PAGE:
Microsoft said the move will foster more open source on Windows and help the vendor offer a consistent set of virtualization, management and administrative tools to support mixed virtualized infrastructure.
Kroah-Hartman said Microsoft’s submission was routine. “They abided by every single rule and letter of what we require to submit code. If I was to refuse this code it would be wrong,” he said.
Sam Ramji, who runs the Open Source Software Lab for Microsoft and is the company’s director of open source technology strategy, called the Linux kernel submission the company’s most important Linux/open source commitment ever. Continue reading
Since I don’t have an iPhone, and I don’t use windows, I’m not quite sure what to make of free long distance phone calls with iCall. If you want to download it, install it, and use it, let me know how it functions. Or if you already have experience with it, give me a little feedback. Is it worth it? How is the call quality? Do they spam you? Is it really ‘free’? What restrictions does it have? Does it cut off your calls after 30 mins?
How can this be free?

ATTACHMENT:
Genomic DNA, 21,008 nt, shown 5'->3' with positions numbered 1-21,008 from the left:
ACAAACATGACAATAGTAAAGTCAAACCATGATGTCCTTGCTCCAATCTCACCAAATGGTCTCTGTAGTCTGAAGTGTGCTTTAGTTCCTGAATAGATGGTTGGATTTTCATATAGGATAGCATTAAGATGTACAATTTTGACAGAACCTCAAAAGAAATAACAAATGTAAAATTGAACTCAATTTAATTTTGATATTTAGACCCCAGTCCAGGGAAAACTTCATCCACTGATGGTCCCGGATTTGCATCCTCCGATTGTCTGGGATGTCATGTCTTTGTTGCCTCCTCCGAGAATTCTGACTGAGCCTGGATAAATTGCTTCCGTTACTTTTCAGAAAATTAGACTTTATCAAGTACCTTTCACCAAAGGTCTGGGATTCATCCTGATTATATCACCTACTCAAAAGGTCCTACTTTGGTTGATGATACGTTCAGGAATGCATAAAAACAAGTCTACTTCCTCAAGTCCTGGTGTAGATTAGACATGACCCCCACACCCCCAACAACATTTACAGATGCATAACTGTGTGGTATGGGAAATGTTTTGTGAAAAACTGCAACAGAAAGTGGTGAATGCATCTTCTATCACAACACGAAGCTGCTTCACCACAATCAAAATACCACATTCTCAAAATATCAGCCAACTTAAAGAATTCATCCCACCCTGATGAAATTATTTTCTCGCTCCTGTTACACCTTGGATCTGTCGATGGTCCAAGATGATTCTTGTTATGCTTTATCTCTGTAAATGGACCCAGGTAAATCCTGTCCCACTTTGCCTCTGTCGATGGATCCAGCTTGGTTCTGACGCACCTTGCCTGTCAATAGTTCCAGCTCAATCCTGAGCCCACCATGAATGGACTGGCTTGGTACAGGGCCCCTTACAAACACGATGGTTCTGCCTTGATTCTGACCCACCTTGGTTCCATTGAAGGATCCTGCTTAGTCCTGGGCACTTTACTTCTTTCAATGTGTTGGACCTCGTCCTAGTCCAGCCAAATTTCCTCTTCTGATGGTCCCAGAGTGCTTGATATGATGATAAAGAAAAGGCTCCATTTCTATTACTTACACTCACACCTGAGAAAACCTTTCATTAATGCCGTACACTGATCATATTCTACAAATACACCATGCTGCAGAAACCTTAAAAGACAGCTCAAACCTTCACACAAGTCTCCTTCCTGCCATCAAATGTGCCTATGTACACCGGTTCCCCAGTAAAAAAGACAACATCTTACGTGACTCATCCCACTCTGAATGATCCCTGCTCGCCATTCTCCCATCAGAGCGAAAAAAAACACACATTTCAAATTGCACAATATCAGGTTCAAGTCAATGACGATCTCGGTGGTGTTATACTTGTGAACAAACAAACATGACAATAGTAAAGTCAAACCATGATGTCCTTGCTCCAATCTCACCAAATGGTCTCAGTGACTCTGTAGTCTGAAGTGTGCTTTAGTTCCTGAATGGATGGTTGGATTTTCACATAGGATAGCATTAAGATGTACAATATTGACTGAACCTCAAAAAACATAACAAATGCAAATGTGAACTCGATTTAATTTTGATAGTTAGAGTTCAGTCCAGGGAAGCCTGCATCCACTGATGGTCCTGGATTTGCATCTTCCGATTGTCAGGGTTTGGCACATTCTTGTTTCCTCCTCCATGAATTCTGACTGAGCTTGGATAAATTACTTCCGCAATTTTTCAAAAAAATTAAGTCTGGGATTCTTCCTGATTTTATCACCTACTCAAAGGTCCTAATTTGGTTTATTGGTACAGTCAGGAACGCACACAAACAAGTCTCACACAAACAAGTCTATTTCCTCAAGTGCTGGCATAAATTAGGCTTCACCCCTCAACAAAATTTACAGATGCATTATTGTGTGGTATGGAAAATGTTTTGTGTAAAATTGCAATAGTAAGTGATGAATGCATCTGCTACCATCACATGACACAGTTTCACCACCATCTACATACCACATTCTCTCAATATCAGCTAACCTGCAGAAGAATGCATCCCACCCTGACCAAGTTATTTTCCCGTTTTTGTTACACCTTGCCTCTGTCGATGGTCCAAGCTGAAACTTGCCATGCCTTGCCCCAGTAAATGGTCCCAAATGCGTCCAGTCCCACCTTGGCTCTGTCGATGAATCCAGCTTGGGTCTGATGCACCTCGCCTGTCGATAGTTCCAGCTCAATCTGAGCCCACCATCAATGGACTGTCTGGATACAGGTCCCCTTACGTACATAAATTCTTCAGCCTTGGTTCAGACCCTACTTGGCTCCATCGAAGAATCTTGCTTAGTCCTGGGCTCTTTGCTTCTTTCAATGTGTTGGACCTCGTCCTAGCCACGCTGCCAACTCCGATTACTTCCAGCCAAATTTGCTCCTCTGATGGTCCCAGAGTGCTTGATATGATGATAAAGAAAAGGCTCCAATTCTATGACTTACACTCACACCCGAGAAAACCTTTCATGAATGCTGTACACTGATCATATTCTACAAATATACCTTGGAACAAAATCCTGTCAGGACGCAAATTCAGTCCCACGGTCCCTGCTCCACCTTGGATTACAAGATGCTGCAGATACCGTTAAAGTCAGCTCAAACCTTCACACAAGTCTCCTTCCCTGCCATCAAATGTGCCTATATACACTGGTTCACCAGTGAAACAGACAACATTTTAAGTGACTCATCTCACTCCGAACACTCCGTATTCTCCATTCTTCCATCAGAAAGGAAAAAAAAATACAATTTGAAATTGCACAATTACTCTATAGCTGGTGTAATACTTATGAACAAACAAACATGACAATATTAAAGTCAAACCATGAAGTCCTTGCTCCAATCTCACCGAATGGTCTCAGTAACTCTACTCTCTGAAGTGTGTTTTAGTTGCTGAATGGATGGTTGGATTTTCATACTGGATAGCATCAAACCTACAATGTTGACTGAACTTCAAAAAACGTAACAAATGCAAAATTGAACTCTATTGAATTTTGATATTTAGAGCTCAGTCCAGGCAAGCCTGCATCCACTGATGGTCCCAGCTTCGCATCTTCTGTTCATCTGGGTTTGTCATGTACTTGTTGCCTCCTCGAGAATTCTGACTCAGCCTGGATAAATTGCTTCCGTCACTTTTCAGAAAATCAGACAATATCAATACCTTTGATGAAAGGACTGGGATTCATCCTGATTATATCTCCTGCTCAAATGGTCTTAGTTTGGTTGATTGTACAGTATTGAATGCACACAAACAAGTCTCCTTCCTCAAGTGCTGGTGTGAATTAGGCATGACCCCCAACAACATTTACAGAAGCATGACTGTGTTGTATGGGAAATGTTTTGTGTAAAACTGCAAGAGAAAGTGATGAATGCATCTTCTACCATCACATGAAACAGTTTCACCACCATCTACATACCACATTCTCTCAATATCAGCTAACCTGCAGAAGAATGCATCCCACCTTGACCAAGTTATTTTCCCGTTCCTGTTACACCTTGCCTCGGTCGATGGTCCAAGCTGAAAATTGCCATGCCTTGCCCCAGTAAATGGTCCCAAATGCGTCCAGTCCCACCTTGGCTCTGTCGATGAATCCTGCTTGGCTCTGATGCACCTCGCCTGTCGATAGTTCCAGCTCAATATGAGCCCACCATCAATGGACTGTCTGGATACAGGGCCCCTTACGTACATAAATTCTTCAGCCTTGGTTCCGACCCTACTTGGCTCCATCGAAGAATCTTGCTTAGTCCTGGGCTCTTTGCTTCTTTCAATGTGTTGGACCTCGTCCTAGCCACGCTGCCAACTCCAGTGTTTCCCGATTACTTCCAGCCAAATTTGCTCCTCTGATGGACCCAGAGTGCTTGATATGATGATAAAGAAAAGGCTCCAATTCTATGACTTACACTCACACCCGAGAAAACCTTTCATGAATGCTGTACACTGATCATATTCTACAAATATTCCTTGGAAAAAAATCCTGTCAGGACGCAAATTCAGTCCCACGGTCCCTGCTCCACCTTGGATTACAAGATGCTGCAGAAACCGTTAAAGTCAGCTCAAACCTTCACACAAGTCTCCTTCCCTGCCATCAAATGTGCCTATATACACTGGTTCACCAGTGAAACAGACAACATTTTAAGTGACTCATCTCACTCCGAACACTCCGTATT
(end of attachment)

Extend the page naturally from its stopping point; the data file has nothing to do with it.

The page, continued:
iCall uses Voice Over IP (VoIP) technology which utilizes your existing Internet connection (cable, DSL, wireless, or dial-up) and your PC to plug you directly in to the regular telephone network. Stick it to the man – you already pay for your Internet connection, and the Internet is changing everything!
The hacks are troubling in that they appear to have rendered useless supposedly sophisticated Defense Department tools and procedures designed to prevent such breaches. The department and its branches spend millions of dollars each year on pricey security and antivirus software and employ legions of experts to deploy and manage the tools.
Equally troubling is the fact that the hacks appear to have originated outside the United States. Turkey is known to harbor significant elements of the al-Qaida network. It was not clear if “m0sted” has links to the terrorist group.
Paula Carleton, CIO of the not-for-profit Baptist Community Services, told Computerworld she is investigating how to move its 850 Windows desktops to open source following Microsoft’s decision to force it to a full commercial licence.
Every dollar we are forced to spend on software is a dollar less spent on the charitable services like homeless and crisis care that we deliver,” Carleton said, adding that it is a public benevolent organization according to the tax office. Read more…